Targeting Syt2 to Prevent Airway Mucin Hypersecretion
2022 Harrington Scholar-Innovator
Human lungs have a remarkable self-cleaning system. Polymeric mucins are secreted into the airway lumen to form mucus. The mucus is continuously propelled out of the lungs by the rhythmic sweeping of fine, hair-like cilia, taking with it inhaled particles and pathogens. This innate defense system typically protects the lungs very well, but dysfunction in it can contribute to serious diseases including asthma, chronic obstructive pulmonary disease (COPD), and cystic fibrosis.
“As long as you have the normal low level of mucin being slowly and steadily secreted, everything works fine,” Dr. Dickey explains. “But when the airway senses threats, one of its responses is to dramatically increase the production of mucin. A sudden, massive release of highly expressed mucin can overwhelm the airway's hydration capacity, creating excessively viscoelastic and adhesive mucus that results in airflow obstruction and lung inflammation.”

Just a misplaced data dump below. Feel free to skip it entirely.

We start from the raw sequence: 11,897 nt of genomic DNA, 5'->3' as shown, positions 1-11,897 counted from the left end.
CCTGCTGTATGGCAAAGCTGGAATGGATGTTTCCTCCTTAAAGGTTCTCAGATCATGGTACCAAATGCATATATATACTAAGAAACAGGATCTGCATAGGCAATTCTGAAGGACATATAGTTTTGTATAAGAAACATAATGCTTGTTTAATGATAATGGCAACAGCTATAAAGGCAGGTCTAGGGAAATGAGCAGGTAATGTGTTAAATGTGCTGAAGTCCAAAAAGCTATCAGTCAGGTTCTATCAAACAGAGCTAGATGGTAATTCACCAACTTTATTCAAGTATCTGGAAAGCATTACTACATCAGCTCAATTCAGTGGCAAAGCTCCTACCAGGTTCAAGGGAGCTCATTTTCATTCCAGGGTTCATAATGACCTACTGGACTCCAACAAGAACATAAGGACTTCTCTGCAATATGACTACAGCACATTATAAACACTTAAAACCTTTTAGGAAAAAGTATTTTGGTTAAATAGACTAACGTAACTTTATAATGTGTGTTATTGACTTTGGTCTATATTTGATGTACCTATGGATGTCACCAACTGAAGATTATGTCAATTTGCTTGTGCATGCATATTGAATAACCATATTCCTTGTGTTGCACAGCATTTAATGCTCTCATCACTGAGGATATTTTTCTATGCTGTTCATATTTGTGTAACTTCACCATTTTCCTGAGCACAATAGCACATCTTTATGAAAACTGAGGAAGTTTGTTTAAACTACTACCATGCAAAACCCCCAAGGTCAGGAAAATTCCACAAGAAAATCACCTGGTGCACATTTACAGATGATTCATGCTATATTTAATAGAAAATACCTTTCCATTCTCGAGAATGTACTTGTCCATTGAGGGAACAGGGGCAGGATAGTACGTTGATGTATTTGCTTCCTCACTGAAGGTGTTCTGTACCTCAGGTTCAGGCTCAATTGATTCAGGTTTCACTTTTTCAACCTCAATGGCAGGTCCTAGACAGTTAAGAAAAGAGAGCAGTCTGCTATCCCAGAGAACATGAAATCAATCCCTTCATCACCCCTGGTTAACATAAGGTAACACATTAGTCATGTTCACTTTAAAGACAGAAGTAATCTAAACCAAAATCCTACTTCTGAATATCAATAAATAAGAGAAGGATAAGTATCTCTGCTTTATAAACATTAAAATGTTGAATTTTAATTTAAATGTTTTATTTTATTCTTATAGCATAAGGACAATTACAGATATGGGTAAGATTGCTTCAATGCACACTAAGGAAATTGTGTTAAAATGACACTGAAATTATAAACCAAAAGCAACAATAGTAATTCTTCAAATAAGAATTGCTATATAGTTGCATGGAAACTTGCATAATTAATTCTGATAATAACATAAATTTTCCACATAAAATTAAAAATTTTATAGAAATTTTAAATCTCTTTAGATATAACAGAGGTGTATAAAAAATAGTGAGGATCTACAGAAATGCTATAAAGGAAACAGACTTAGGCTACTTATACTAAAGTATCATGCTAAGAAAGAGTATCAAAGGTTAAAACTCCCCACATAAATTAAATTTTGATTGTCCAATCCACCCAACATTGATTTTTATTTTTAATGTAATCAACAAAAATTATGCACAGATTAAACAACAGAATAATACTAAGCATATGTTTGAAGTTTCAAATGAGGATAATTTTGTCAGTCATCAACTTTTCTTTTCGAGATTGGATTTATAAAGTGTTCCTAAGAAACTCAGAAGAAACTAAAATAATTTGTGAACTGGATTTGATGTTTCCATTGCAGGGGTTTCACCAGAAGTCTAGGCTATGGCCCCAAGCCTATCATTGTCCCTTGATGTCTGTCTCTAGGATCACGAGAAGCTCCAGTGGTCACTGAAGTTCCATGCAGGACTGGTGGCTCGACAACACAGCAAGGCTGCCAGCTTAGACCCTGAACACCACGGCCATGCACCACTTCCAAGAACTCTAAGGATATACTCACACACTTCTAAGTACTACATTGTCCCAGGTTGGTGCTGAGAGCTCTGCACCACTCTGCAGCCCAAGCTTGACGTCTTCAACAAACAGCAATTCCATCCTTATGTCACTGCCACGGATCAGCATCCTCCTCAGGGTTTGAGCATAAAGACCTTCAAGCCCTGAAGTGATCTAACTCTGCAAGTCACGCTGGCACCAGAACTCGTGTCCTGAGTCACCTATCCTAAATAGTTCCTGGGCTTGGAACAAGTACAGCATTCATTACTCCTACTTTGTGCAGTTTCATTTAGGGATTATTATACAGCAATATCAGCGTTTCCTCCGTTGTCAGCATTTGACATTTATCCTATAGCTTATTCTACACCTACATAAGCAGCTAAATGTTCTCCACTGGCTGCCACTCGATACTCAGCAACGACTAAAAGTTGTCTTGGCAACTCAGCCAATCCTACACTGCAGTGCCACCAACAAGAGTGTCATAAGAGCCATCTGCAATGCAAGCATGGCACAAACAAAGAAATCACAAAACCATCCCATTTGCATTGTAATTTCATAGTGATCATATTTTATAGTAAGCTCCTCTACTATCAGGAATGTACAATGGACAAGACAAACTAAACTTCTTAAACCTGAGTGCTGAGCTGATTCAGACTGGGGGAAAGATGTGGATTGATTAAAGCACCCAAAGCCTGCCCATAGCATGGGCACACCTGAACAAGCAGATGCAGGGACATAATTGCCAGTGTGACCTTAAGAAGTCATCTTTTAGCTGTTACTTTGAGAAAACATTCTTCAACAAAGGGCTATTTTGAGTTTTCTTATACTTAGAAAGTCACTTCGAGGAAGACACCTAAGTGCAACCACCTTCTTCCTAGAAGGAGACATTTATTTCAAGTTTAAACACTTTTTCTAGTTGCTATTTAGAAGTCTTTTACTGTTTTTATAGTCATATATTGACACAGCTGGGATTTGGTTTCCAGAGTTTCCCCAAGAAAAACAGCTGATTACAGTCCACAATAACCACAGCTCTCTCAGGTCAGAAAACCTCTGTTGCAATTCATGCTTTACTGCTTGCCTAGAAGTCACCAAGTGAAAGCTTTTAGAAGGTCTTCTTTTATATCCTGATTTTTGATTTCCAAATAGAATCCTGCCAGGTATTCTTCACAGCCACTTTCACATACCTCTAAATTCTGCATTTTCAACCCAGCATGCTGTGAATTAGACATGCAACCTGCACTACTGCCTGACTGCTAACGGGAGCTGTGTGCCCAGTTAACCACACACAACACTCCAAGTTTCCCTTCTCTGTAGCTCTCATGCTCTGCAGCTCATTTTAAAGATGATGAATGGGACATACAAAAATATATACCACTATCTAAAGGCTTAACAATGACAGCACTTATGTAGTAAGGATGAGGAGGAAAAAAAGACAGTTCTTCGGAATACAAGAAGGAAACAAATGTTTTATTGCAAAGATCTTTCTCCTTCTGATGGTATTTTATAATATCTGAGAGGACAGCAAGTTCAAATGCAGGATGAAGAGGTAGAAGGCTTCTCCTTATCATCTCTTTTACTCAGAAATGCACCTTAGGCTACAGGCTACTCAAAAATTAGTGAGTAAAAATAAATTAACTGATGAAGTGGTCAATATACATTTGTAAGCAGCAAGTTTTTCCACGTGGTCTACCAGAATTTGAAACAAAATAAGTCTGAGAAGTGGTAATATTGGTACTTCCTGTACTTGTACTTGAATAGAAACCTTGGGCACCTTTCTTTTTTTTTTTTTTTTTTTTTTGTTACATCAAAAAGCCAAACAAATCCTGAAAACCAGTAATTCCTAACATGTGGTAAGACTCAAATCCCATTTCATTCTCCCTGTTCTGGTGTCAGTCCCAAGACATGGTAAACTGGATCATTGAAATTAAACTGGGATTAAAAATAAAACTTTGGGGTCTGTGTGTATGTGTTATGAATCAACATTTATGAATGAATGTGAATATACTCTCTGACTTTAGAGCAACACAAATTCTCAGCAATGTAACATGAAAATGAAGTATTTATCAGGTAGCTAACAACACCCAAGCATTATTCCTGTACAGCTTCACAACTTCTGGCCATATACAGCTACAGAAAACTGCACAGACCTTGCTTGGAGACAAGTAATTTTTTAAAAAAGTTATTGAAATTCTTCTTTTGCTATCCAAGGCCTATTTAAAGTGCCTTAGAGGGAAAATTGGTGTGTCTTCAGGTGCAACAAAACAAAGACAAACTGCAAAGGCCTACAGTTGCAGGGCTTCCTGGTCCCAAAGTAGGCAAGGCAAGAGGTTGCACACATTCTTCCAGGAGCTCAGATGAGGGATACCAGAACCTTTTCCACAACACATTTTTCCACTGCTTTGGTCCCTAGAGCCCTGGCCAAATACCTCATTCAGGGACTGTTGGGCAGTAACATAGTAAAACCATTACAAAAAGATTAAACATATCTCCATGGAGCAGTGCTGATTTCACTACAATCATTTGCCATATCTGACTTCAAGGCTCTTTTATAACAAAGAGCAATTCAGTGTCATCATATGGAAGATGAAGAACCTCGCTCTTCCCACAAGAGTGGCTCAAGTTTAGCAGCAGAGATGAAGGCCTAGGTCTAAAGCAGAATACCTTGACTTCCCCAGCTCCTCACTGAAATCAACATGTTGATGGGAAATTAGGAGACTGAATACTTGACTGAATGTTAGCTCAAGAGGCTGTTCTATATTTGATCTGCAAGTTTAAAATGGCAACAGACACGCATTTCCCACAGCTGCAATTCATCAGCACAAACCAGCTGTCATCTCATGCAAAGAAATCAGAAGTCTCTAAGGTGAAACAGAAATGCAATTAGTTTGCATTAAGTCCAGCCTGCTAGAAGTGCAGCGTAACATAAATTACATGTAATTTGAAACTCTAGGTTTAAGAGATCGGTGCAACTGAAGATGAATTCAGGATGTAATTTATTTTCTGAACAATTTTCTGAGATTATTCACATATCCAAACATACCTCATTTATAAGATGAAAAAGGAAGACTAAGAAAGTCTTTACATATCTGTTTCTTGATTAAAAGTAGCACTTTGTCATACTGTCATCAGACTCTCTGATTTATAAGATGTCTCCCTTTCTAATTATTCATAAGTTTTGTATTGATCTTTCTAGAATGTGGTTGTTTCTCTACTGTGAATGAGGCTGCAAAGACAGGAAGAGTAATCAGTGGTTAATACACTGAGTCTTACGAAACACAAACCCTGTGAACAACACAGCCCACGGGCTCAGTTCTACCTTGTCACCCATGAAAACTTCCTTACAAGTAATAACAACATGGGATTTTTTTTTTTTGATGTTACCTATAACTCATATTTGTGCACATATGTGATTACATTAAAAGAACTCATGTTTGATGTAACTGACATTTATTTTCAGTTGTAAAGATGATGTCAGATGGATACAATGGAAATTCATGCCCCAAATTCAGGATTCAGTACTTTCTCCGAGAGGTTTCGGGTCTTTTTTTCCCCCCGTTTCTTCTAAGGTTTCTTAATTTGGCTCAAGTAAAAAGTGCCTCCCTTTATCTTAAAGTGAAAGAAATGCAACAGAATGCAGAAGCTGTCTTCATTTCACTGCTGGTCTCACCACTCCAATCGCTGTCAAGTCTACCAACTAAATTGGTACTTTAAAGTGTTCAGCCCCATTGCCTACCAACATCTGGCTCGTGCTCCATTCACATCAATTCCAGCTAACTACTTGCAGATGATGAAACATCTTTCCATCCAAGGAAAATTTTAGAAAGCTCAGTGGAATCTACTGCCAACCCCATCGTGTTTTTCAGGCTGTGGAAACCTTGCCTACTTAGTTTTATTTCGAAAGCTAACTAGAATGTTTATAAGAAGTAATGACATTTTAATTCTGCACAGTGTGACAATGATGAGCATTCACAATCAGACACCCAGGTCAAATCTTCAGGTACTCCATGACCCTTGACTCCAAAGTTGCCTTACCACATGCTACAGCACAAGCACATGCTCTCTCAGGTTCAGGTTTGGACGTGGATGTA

Some researchers are trying to control the excessive production of mucin, but Dr. Dickey and his team are taking another path and seeking to prevent its sudden release.
Dr. Dickey and his colleagues, along with structural biologist Axel Brunger of Stanford University, had previously identified the calcium sensor Synaptotagmin-2 (Syt-2) as the trigger for rapid mucin secretion. Now they have identified a stapled peptide that protects against airway obstruction by inhibiting Syt2 interaction with the airway epithelial cell secretory machinery. They propose developing this lead compound as an inhaled therapeutic for the treatment of muco-obstructive lung diseases.
With the help of their Harrington advisors, Dr. Dickey and his team are working to improve the molecule and give it optimal characteristics before going into clinical studies.
Unraveling the Secrets of Lung Health: Preventing Mucus-Related Diseases: Dr. Burton Dickey, MD Anderson Cancer Center, shares his research on preventing airway mucin hypersecretion, a crucial factor in lung diseases like asthma, COPD, and cystic fibrosis. Discover how innovative approaches, like inhibiting the calcium sensor Syt-2, can revolutionize the treatment of muco-obstructive lung diseases.